BUSINESS LAW 1 MGT 251
MARCH 5, 2011
In an ideal world, young women would always have a close, positive relationship with their parents. Any woman who found herself in crisis because she is pregnant would naturally go to her parents for support and advice. But this is not a perfect world. Some women have less than ideal relationships with their parents; they have a legitimate fear that they will be physically abused or rejected from their home if their parents found out that they were pregnant. Other women are concerned about the negative effect that news of a pregnancy would have on their parent’s health. They feel a need to obtain an abortion without their parents being informed. Lawmakers are split along the usual conservative/liberal lines. Conservatives generally favor the parental consent or notification laws that would require that before a minor woman has an abortion, she has to either notify at least one parent or guardian, or obtain a court order permitting the abortion.
Abortion in the United Stated has been legal in every state since the United States Supreme Court decision in Roe v. Wade, on January 22, 1973. Prior to ”Roe”, there were exceptions to the abortion ban in at least 10 states; “Roe” established that a woman has a right to self-determination (often referred to as a “right to privacy”) covering the decisions whether or not to carry a pregnancy to term, but this right must be balanced against a state’s interest in preserving fetal life.
Roe established a “trimester” system of increasing state interest in the life of the fetus corresponding to the fetus’s increasing “viability” (likelihood of survival outside the uterus) over the course of a pregnancy, such that states were prohibited from banning abortion early in pregnancy but allowed to impose increasing restrictions or outright bans later in pregnancy. That decision was modified by the 1992 case Planned Parenthood v. Casey, which upheld the “central holding” in Roe that there is a fundamental right to privacy encompassing the decision about abortion, but replacing the trimester system with the point of fetal viability (whenever it may occur) as defining a state’s right to override the woman’s autonomy. Casey also lowered the legal standard to which stat’s would be held in justifying restrictions imposed on a woman’s rights; Roe had held this to be “strict scrutiny” – the traditional Supreme Court test for impositions upon fundamental Constitutional rights – whereas Casey created a new standard referring to “undue burden”, specifically to balance the state’s and the woman’s interests in the case of abortion.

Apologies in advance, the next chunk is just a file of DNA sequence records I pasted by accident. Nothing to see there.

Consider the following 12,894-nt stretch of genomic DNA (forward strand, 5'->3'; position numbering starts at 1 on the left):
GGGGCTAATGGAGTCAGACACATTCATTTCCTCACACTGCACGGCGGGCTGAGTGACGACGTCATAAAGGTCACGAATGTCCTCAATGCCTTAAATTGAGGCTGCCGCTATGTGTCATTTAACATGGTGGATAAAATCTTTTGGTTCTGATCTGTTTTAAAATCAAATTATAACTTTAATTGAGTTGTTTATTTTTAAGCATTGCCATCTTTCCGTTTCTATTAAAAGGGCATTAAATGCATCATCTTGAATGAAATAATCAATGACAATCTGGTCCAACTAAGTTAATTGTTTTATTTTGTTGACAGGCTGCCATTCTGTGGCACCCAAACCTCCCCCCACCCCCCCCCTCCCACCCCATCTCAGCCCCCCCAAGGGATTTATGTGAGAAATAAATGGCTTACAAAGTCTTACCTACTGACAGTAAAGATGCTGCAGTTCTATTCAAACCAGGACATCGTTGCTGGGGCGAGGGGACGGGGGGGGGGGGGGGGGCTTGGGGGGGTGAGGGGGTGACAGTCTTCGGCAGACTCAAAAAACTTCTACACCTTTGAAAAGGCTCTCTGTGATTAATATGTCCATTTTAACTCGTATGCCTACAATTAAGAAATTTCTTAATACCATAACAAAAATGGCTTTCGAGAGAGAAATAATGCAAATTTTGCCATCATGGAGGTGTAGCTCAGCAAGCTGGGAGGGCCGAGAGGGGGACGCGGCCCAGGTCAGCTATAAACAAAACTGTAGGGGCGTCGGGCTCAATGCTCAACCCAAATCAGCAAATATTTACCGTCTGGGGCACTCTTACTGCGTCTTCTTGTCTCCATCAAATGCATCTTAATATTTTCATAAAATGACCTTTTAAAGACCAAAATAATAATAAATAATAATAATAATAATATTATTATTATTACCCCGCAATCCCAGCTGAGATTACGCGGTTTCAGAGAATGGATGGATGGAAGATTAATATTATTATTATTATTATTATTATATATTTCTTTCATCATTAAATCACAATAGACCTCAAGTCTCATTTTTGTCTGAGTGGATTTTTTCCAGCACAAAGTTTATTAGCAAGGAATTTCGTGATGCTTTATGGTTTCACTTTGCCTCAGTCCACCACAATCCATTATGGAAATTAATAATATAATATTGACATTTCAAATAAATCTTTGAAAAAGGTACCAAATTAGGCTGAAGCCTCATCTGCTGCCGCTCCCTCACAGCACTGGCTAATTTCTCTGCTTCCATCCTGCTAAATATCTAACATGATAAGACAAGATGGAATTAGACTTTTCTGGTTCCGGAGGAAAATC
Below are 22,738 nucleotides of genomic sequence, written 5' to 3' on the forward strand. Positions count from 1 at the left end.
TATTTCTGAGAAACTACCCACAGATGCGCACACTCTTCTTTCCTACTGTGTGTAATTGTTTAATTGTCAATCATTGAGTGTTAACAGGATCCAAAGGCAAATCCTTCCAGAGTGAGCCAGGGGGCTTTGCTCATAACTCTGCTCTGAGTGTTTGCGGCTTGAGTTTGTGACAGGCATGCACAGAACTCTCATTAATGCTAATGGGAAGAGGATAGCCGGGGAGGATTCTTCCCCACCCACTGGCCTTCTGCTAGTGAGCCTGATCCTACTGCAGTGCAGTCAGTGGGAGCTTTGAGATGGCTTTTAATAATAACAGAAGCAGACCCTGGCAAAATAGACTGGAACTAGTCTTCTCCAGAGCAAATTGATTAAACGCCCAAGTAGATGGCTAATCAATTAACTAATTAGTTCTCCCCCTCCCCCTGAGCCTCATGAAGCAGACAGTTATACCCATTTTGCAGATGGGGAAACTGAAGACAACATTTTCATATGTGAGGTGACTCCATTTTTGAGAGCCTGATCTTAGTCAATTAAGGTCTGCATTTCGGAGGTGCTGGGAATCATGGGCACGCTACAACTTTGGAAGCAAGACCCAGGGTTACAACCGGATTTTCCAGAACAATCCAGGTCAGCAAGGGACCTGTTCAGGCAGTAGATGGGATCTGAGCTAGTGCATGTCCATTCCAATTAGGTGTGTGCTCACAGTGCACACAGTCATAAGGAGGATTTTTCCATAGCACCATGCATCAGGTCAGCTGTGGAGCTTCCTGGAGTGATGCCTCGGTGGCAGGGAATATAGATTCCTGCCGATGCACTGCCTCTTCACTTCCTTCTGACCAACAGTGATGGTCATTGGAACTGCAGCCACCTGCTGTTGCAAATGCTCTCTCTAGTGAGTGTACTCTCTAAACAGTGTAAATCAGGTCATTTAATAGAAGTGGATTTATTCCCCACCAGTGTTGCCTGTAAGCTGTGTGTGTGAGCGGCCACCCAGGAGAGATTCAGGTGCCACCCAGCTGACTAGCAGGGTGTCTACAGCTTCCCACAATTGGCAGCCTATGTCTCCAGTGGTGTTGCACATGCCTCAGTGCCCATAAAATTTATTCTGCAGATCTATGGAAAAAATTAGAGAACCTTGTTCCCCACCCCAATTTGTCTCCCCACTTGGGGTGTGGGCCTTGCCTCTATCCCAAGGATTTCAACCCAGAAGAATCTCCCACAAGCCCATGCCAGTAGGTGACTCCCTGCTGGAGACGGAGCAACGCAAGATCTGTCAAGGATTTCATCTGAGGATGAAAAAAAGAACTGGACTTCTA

Before Roe v. Wade, abortions was legal in several areas of the country, but that decision imposed a uniform framework for state legislation on the subject, and established a minimal period during which abortion must be legal (under greater or lesser degrees of restriction throughout the pregnancy). That basic framework, modified in Casey, remains nominally in place, although the effective availability of abortion varies significantly from state to state. Abortion remains one of the most controversial topics in United States culture and politics.
The Supreme Court ruled in 1973 that, anywhere in the U.S. a woman and her doctor may decide to terminate a pregnancy during the first trimester and no significant state is allowed, state governments can restrict abortion access after the first trimester with laws intended to protect the woman’s health, and once the fetus is viable, an abortion must still be available if the woman’s health or life are at risk. State governments are free to pass legislation that will allow or prohibit late-term abortions – those on a viable fetus – for other reasons.
The Roe v. Wade case involved a pregnant single woman (“Roe”) who brought a class action challenging the constitutionality of the Texas criminal abortion laws, which prohibited any abortion